After noticing all the fractal submissions/questions, I thought it would be fun to start a contest where everyone submits their favourite fractal.

The Contest

Generate a fractal in under 200 characters using any language. The output of the function can be an image, ascii art or any representation of a fractal you can think of. In your submission include your code, how to run your code, and sample outputs of your fractal. This is a popularity contest, so the submission with the most votes wins.


  • You may use any libraries, except those which generate fractals (e.g. a library function that generates a mandelbrot set is not allowed)
  • It is difficult to define a true fractal, so I will accept anything that has self-similarity and has fractal dimension greater than its topological dimension
  • You may submit multiple answers

Good luck, have fun!

  • 1
    \$\begingroup\$ This is likely to be marked as a duplicate since there are many many answers to previous questions that could simply be copied over. \$\endgroup\$ Oct 14, 2014 at 2:50
  • \$\begingroup\$ The rules of this question do allow a lot of previous submissions to be used, however this a popularity contest. Part of the challenge will be creating a visually appealing fractal, in order to get votes. A code-golfed submission means less than an artistic submission. \$\endgroup\$
    – Cameron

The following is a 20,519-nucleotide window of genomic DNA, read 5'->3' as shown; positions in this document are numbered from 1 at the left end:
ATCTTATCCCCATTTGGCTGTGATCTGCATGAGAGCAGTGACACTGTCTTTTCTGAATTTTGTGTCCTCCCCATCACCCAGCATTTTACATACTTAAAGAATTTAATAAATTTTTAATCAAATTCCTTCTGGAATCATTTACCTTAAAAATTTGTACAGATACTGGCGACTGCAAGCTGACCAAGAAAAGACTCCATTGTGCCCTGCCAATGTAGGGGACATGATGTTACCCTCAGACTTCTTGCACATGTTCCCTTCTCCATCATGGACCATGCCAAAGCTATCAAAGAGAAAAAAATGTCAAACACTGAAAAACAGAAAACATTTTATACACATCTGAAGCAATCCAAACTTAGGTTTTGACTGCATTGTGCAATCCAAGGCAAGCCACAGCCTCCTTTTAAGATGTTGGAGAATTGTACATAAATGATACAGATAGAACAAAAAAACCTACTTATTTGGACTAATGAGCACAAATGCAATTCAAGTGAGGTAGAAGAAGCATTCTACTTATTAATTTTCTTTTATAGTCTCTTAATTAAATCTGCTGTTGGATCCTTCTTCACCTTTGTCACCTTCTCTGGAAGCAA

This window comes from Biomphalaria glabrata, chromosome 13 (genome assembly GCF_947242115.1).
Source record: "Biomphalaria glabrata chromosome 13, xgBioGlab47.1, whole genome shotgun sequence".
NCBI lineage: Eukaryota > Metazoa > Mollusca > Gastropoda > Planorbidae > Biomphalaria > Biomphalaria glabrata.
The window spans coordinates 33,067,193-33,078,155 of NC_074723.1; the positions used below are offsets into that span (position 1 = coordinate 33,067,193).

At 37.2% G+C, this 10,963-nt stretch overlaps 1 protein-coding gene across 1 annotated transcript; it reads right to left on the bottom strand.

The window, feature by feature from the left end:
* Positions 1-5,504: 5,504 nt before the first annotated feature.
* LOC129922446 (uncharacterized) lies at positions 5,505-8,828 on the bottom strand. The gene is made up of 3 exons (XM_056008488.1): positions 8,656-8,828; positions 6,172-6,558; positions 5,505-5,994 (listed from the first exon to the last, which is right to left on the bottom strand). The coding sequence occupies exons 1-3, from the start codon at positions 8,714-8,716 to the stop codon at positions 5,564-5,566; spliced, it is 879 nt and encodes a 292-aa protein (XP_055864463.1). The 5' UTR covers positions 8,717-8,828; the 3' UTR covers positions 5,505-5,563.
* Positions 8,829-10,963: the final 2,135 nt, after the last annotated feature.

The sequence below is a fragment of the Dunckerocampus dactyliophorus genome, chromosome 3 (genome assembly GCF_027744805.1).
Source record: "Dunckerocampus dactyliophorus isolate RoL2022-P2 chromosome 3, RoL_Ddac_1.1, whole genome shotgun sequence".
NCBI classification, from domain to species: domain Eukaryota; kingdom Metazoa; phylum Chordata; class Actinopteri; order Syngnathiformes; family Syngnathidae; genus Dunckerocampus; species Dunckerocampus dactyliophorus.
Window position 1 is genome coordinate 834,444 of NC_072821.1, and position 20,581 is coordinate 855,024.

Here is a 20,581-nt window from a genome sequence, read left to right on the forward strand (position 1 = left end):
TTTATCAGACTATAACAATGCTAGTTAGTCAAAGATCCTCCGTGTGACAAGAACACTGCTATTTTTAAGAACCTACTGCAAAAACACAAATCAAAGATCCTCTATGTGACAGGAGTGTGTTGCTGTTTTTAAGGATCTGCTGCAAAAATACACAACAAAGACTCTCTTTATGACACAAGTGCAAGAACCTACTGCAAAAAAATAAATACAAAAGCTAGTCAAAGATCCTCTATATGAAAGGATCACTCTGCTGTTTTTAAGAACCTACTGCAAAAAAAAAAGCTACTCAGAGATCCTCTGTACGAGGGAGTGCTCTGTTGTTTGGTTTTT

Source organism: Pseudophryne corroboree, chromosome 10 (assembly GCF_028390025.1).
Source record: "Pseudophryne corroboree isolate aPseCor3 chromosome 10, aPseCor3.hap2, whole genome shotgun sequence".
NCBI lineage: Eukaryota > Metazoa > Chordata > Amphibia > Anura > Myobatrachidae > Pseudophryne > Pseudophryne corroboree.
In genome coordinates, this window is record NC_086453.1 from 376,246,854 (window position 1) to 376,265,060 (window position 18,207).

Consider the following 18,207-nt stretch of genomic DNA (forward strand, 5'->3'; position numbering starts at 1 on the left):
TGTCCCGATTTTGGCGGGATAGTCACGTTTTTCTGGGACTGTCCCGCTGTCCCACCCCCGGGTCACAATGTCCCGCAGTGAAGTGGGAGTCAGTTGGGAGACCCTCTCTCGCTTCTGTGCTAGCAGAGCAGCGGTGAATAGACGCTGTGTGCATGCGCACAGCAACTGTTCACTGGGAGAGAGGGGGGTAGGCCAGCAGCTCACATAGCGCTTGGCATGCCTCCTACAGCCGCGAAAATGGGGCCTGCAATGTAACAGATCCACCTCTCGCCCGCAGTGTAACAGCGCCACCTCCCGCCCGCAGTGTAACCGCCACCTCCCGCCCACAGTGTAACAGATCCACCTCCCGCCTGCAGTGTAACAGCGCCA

Oct 14, 2014 at 3:07
  • 7
    \$\begingroup\$ This question appears to be off-topic because it is an art contest rather than a programming contest. \$\endgroup\$
    – Dennis
    Oct 14, 2014 at 3:18
  • 1
    \$\begingroup\$ Having read the meta post(s?) about art contests, I don't see a big problem with this post. The point is that there's a big restriction on the source, so it's not just an art contest, it has a substantial code golfing element as well. (Though personally I think 512 characters is too much, I've seen and created quite a few nice fractals in 140 characters or less. Someone just posted an entire ray tracing engine in 467.) \$\endgroup\$
    – N. Virgo
    Oct 14, 2014 at 4:45
  • 4
    \$\begingroup\$ While I agree that this is in the same vein as the tweetable maths challenge, I'd still close vote this: as too broad. The main problem I see is that it preempts dozens of interesting fractal challenges. Imagine this question gets reopened and does get popular with tons of answers - it might get solutions for a dozen fractals or more. Any future code golf challenge drawing one of the fractals that has been drawn here, would have to be closed as duplicate, because one ore more competitive answers could already be found here. \$\endgroup\$ Oct 14, 2014 at 8:19

1 Answer 1


Python, 127 bytes

Creates a Sierpinski triangle.

import Image
for i in r:
 for j in r:p[i,j]=(i*16&j*16,)*3

  • \$\begingroup\$ a=I.new('RGB',(t,t)) and a.save('s.png') and p[i,j]=m,m,m \$\endgroup\$
    – gnibbler
    Oct 15, 2014 at 0:37
  • \$\begingroup\$ you can also get rid of r, for j in range(a.size[1]):p[i,j]=(i*16&j*16,)*3 \$\endgroup\$
    – gnibbler
    Oct 15, 2014 at 0:45
  • \$\begingroup\$ @gnibbler Thanks for that! \$\endgroup\$
    – Beta Decay
    Oct 15, 2014 at 5:58
  • \$\begingroup\$ t=1000and (t,t) can be shortened to (1000,)*2 \$\endgroup\$
    – ThinkChaos
    Oct 15, 2014 at 16:00

Not the answer you're looking for? Browse other questions tagged or ask your own question.